In his new book "The Vanishing Face of Gaia: A Final Warning," (Basic Books, April 2009) James Lovelock says humanity is "Earth's infection."
Nice. We are the viruses.
While in theory it would be extremely difficult to truly destroy this planet, it's not such a stretch for some scientists to imagine us making it a place that doesn't support humans. The planet would go on, the thinking goes, but it'd get rid of us much like we shake the flu.
Lovelock's thinking is that our increasing presence is getting things so out of whack that, in the manner of a human immune system, the planet has no choice but to respond.
"Individuals occasionally suffer a disease called polycythaemia, an overpopulation of red blood cells," writes Lovelock, environmentalist, futurologist and creator of the Gaia hypothesis. "By analogy, Gaia's illness could be called polyanthroponemia, where humans overpopulate until they do more harm than good."
In his blog, MSNBC's Alan Boyle writes that University of Washington paleontologist Peter Ward has an alternate new theory: Earth is set up to kill off life, including us, when it spreads too widely.
So, let's just fix things, yes? Good luck, Lovelock would reply: "There is nothing humans can do to reverse the process; the planet is simply too overpopulated to halt its own destruction by greenhouse gases. In order to survive, mankind must start preparing now for life on a radically changed planet."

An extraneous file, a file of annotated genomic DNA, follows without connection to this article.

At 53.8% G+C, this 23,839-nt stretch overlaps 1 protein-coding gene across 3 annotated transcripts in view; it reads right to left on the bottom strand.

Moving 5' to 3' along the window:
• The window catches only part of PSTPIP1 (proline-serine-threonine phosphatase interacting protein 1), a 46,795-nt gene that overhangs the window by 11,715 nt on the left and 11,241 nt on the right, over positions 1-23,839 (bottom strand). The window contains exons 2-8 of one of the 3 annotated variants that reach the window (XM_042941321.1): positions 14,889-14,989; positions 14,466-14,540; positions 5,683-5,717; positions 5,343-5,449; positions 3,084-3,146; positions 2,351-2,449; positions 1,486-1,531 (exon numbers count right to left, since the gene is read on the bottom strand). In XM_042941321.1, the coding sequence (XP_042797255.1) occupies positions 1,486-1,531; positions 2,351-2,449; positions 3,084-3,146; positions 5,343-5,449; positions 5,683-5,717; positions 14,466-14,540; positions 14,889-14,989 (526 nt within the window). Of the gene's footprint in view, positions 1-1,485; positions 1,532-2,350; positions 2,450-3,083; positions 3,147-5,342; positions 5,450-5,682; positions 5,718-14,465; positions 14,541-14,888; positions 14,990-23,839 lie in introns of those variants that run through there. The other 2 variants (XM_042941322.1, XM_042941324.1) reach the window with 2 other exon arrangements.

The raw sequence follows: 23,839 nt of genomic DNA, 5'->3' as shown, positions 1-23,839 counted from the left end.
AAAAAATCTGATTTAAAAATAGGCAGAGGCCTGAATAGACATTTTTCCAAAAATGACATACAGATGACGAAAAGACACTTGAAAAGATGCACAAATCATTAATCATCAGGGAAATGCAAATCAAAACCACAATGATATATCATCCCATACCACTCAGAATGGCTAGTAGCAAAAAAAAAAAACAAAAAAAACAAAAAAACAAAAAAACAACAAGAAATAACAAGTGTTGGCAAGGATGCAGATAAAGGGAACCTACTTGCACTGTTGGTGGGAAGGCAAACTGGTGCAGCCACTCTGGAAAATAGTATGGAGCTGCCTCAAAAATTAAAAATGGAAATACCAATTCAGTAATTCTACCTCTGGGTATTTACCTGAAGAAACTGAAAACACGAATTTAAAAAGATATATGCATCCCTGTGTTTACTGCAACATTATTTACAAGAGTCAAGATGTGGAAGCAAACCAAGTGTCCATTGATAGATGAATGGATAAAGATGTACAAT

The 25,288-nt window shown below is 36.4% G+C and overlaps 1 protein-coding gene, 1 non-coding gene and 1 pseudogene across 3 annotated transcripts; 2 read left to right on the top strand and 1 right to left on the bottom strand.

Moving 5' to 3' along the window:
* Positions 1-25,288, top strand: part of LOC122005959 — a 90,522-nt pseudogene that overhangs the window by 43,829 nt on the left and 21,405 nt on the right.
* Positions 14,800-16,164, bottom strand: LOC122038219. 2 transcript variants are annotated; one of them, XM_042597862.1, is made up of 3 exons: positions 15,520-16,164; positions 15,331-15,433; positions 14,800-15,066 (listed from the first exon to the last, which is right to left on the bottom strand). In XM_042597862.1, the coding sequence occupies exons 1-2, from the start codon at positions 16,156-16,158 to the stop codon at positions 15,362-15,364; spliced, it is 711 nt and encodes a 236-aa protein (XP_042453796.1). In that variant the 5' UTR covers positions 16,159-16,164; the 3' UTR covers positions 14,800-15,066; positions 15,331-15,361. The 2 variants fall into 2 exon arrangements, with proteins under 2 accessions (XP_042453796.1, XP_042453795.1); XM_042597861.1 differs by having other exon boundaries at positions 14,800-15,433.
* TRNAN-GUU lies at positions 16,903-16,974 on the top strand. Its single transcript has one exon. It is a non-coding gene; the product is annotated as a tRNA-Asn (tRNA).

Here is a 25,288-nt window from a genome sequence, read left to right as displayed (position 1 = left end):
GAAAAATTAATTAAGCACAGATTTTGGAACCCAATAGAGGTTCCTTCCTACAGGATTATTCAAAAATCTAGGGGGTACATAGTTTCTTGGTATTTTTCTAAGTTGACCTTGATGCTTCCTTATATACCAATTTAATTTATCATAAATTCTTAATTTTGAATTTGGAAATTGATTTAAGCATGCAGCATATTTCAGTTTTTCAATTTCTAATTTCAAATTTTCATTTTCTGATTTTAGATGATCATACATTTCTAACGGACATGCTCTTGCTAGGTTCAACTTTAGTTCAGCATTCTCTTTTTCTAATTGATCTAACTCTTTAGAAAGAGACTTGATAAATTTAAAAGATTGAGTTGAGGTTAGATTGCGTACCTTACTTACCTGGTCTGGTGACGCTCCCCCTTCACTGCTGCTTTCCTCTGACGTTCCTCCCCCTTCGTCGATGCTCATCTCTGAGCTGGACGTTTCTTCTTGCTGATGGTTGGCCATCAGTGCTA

Ward is more optimistic, Boyle reports. If we change habits, we can engineer our continued existence.
Robert Roy Britt is the Editorial Director of Imaginova. In this column, The Water Cooler, he looks at what people are talking about in the world of science and beyond.
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Robert is an independent health and science journalist and writer based in Phoenix, Arizona. He is a former editor-in-chief of Live Science with over 20 years of experience as a reporter and editor. He has worked on websites such as Space.com and Tom's Guide, and is a contributor on Medium, covering how we age and how to optimize the mind and body through time. He has a journalism degree from Humboldt State University in California.